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Potensial Limited - 2 Belgrave Terrace Good

We are carrying out a review of quality at Potensial Limited - 2 Belgrave Terrace. We will publish a report when our review is complete. Find out more about our inspection reports.

Inspection Summary


Overall summary & rating

Good

Updated 21 June 2017

This inspection took place on 9 May 2017 and was unannounced. This meant the provider did not know we would be visiting. The registered manager was not available on day one of the inspection so we completed a second day of inspection on 16 May 2017 when they were available. This day was announced. We last inspected the service on 24 March 2015 and found the provider was rated ‘Good.’ They were meeting all the fundamental standards we inspected against.

Potensial Limited – 2 Belgrave Terrace is based in South Shields in a Victorian terraced house close to the town centre and local amenities. The service can accommodate up to eight people with learning disabilities. At the time of the inspection seven people lived at the home.

There was an established registered manager in post at the time of the inspection. A registered manager is a person who has registered with the Care Quality Commission to manage the service. Like registered providers, they are ‘registered persons’. Registered persons have legal responsibility for meeting the requirements in the Health and Social Care Act 2008 and associated Regulations about how the service is run.

The administration of routine medicines was managed safely. It was identified that detailed protocols were needed for ‘as and when required’ medicines.

People’s support hours had been individually commissioned and staff rotas reflected this. The staff team was well-established and there had been no recruitment since the last inspection. A procedure for safe recruitment was in place.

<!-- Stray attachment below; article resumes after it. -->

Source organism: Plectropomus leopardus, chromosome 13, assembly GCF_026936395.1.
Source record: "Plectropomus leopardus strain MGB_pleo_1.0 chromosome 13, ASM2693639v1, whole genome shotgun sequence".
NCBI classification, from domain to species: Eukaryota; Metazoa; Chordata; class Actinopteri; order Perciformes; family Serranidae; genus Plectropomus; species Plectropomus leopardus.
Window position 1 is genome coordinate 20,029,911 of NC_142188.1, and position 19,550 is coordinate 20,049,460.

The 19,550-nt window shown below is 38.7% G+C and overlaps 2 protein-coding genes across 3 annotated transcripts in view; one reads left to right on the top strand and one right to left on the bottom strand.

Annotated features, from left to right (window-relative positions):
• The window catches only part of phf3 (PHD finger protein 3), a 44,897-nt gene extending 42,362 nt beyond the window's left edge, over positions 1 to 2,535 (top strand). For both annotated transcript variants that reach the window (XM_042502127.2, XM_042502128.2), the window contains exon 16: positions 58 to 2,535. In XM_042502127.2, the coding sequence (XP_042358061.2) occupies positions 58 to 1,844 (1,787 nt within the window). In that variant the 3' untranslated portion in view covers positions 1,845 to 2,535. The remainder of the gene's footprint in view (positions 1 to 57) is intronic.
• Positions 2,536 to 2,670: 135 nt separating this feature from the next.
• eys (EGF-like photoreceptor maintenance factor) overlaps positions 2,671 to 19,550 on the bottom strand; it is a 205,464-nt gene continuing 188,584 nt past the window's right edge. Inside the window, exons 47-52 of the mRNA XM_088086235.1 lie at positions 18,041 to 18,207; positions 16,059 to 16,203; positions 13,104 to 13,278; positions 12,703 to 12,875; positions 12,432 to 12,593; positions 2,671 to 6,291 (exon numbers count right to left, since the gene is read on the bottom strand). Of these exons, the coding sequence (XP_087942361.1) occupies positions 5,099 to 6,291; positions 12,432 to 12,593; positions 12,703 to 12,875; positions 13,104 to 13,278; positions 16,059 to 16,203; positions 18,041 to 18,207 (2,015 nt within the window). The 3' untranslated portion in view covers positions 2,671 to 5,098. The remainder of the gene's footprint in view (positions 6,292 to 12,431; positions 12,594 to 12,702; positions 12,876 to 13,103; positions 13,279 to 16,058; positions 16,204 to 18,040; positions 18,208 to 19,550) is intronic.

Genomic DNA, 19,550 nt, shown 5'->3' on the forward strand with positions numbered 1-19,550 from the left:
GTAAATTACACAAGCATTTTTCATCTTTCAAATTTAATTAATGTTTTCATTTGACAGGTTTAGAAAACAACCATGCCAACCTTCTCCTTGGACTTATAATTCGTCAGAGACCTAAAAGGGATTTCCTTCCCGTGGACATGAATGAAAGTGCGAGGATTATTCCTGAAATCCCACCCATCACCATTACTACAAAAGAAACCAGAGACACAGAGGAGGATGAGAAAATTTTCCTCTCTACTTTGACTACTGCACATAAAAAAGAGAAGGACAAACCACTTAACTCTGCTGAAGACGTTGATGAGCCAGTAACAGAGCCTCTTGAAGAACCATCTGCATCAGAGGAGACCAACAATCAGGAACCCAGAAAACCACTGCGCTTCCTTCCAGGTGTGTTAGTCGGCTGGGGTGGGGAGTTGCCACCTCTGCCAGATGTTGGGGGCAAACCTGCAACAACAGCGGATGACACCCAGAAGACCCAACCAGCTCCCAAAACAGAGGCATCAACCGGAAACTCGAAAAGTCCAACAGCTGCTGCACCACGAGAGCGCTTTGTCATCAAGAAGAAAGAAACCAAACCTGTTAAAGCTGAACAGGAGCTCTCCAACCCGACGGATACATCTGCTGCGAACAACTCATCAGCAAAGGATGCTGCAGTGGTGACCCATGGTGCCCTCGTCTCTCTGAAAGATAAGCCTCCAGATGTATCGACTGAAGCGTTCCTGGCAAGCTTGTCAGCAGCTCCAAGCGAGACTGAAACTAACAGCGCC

Risk assessments were in place which mitigated risk, and staff understood how to safeguard people from abuse. Care plans were person centred, and detailed. We found one care plan for one person which lacked detail but staff had the necessary knowledge to ensure the person was safe.

Staff training was up to date, and they had completed training in relation to the specific needs of the people they support, including autism, diabetes and behaviours that challenge.

People were supported to have maximum choice and control of their lives and staff supported them in the least restrictive way possible; the policies and systems in the service support this practice.

Health action plans were in place and there was evidence that people were supported to access relevant healthcare professionals.

People were involved in meal planning and were encouraged and supported to choose a healthy, well balanced diet.

We observed warm and caring relationships between people and staff. There was a welcoming atmosphere, and lots of laughter and fun was shared between people and staff. Staff were respectful when speaking with people and engaged them in day to day activity.

Some people attended day services for some of their week, whilst another person had a voluntary job. Other people were actively choosing how they spent their time.

Complaints were recorded and investigated.

A range of quality audits were completed by the registered manager who had assessed areas such as support plans, risk assessments and behaviour management plans as being excellent. The regional director completed a monthly quality audit which the registered manager used to produce a service action plan. There was also a ‘North East Quality Action Plan.’ This was an organisational plan aimed at improving quality and consistency across all services in the North East.

Inspection areas

Safe

Good

Updated 21 June 2017

The service remains good.

Effective

Good

Updated 21 June 2017

The service remains good.

Caring

Good

Updated 21 June 2017

The service remains good.

Responsive

Good

Updated 21 June 2017

The service remains good.

Well-led

Good

Updated 21 June 2017

The service remains good.